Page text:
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Why would anyone want to be a doctor or nurse? Too much overtime and schooling required.

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Winston
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Why would anyone want to be a doctor or nurse? Too much overtime and schooling required.

Post by Winston » January 8th, 2014, 12:40 am

I have a question. Why would anyone want to be a doctor or nurse? The negatives seem to far outweigh the positives. I mean, consider the negatives:

- You are around sick, suffering and bleeding people all day. If that doesn't bring you down or drain you emotionally, nothing will. There is nothing more draining than trauma situations in ER's. You have to have a strong stomach to endure that.
- Being around sick people everyday means there is a high risk that you will catch some disease or be infected by something too. So it's a risk to your health as well.
- A doctor has to spend around 8 years at medical school, which is very expensive and involves many unpaid internships. 8 years is a lot of life to spend.
- A doctor's schedule often involves working long hours, such as 15 hour shifts. So there is little or no time for anything else. No time for freedom, fun, hobbies, travel, or even for family.
- If you regret becoming a doctor, there is little else you can do with your MD credentials. It doesn't transfer well to other fields and careers.
- If a patient dies under your care, their family may blame you for it or hold you responsible, or even sue you. How would you like to have a family hate you for life?
- If you make a mistake that costs your patient his/her life, you may feel guilty about it for the rest of your life.

Is all this worth it just to have a prestigious career or please your parents?

Why do most doctors become doctors? Is it out of an altruistic desire to help others, because of money and prestige, or family pressure?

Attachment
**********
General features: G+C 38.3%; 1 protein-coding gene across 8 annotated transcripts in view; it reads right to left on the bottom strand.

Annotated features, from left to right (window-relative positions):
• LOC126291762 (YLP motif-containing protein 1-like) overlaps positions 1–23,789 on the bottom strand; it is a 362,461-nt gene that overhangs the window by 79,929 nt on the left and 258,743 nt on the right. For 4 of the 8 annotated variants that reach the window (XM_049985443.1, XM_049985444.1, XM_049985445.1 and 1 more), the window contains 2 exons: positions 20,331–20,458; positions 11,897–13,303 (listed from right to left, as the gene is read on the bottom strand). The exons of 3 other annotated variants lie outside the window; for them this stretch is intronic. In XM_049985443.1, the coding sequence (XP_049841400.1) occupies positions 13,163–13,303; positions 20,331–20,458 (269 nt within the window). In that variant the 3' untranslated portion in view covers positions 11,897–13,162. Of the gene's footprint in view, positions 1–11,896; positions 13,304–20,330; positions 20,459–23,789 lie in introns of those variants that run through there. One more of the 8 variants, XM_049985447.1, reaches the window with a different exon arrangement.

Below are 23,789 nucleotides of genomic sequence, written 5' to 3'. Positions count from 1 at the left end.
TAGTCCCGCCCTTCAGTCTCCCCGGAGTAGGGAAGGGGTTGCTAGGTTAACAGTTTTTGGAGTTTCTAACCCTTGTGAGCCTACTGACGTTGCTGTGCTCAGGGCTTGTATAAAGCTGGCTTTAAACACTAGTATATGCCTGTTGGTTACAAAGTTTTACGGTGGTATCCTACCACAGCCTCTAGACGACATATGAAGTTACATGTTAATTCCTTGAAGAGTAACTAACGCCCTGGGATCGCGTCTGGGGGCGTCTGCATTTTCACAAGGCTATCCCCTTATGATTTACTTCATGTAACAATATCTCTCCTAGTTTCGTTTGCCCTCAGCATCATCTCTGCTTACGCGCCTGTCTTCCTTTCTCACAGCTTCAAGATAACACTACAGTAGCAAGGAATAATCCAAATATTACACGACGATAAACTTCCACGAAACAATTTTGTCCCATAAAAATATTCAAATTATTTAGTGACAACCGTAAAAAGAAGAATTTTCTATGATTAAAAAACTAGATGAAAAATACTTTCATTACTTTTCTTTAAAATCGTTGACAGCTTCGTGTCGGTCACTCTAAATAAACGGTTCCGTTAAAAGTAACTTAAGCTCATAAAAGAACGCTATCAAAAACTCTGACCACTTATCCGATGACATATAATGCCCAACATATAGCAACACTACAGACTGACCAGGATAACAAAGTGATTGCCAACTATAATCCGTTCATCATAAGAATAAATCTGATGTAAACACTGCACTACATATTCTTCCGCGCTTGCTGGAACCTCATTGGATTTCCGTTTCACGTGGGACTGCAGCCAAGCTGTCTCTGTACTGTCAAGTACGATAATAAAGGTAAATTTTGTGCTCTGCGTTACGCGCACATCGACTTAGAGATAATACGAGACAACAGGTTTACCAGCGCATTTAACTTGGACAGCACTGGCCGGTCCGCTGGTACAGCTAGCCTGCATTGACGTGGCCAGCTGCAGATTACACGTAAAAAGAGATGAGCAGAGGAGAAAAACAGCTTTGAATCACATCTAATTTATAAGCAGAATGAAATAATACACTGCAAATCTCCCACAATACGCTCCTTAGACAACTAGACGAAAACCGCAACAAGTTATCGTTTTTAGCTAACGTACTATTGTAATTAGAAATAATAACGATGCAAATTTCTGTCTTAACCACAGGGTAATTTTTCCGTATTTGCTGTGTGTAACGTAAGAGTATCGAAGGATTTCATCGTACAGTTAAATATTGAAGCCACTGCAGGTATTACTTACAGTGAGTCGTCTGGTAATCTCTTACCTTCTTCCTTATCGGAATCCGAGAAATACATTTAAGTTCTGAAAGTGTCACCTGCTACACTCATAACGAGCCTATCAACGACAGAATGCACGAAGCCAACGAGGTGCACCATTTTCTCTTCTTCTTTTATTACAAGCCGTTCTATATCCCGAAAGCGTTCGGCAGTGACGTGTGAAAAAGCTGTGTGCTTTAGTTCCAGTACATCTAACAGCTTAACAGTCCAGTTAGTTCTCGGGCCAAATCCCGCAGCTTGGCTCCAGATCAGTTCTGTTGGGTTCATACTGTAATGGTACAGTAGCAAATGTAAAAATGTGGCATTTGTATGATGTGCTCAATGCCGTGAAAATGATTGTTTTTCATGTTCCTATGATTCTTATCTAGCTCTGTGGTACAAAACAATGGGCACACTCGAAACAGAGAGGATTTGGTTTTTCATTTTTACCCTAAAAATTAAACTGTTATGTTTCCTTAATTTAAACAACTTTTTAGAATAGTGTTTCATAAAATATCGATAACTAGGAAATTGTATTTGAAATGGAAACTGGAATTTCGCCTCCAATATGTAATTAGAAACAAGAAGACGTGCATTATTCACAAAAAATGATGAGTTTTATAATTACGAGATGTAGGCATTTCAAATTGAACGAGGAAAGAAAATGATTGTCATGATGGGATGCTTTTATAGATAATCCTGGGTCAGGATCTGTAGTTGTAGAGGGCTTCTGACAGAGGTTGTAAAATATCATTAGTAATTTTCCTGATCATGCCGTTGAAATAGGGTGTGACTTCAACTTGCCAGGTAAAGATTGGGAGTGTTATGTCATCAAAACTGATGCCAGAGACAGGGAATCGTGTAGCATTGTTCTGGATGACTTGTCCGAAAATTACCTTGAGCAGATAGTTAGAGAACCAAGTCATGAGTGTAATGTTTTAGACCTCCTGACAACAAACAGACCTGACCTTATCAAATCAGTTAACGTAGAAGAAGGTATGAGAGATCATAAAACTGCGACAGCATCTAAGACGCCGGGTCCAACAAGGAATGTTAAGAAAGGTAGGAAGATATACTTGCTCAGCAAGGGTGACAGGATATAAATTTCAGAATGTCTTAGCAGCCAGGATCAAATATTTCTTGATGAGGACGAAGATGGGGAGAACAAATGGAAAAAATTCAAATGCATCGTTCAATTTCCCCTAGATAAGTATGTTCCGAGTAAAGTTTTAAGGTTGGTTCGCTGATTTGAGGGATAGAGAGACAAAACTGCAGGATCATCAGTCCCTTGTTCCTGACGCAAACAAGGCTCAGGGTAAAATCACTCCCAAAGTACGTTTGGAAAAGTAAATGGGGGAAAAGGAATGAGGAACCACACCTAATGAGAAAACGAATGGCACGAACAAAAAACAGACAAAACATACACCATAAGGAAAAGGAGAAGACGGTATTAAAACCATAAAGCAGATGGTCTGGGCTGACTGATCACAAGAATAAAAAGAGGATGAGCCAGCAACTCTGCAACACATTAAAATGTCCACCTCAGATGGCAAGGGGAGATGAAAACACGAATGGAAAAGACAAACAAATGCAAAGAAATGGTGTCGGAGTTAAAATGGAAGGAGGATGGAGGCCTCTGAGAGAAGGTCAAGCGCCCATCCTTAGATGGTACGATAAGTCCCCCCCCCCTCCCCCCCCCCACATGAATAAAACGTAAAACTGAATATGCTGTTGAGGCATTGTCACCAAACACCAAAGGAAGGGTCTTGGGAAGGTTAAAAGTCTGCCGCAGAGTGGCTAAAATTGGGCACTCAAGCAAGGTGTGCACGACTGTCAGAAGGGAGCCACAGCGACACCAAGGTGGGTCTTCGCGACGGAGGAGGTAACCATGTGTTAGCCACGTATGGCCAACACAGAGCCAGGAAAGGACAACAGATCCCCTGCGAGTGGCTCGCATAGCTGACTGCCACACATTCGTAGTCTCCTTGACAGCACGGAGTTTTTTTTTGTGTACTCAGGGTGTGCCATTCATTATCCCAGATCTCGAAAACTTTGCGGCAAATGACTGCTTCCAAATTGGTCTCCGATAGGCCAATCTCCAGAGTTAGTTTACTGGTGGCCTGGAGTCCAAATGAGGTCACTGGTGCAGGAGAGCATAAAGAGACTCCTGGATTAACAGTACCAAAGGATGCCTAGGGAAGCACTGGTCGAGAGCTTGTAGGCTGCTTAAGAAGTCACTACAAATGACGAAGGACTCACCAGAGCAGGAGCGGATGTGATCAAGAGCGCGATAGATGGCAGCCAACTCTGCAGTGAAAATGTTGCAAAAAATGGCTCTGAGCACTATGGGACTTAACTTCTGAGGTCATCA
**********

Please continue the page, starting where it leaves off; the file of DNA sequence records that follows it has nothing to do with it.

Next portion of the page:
HouseMD will probably have a lot to say about this one.
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Anti-American
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Post by Anti-American » January 8th, 2014, 12:50 am

Nursing is an overrated occupation and attracts many f***ed up people.

Rants about nurses:

http://predatort.blogspot.com/2007/07/i ... urses.html

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Re: Why would anyone want to be a doctor/nurse? Many negativ

Post by momopi » January 8th, 2014, 1:22 am

Winston wrote:I have a question. Why would anyone want to be a doctor or nurse?
Ask your doctor.

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Post by HouseMD » January 8th, 2014, 6:59 pm

I've pretty much retired from this site, but since you messaged me about it, here goes, point by point.

- You are around sick, suffering and bleeding people all day. If that doesn't bring you down or drain you emotionally, nothing will. There is nothing more draining than trauma situations in ER's. You have to have a strong stomach to endure that.

There are many types of medicine you can practice, from the tame (outpatient family practice, dermatology, radiology, physical medicine and rehabilitation) to the extreme (inner city ER, trauma surgery, neurosurgery). I'm an adrenaline junkie, but unlike the sorts who jump out of planes and go bungee jumping, I can only get my fix from real life-or-death situations. It was medicine or the military, and with my medical history, the military was out. After my time as a tech in the ED, my heart was pretty much set on emergency med.

- Being around sick people everyday means there is a high risk that you will catch some disease or be infected by something too. So it's a risk to your health as well.

It is sort of dangerous in certain environments, but completely safe in others. Again, the outpatient and less acute physician specialties don't really put themselves out there any more than an ordinary person would so far as their infection risk. Inpatient medicine has risks. I've had several TB exposures, which thankfully all resulted in negative PPD tests, and one needle stick incident from a patient with HIV and heptatitis when I was a respiratory therapist that also came up negative for both after testing. The TB you can't really help, but the needle stick was my own carelessness. You do what you can to protect yourself. Honestly you're probably more at risk of catching a disease from sleeping with one new girl you don't know than a doctor or nurse is at risk of catching a disease at work over their entire career.

- A doctor has to spend around 8 years at medical school, which is very expensive and involves many unpaid internships. 8 years is a lot of life to spend.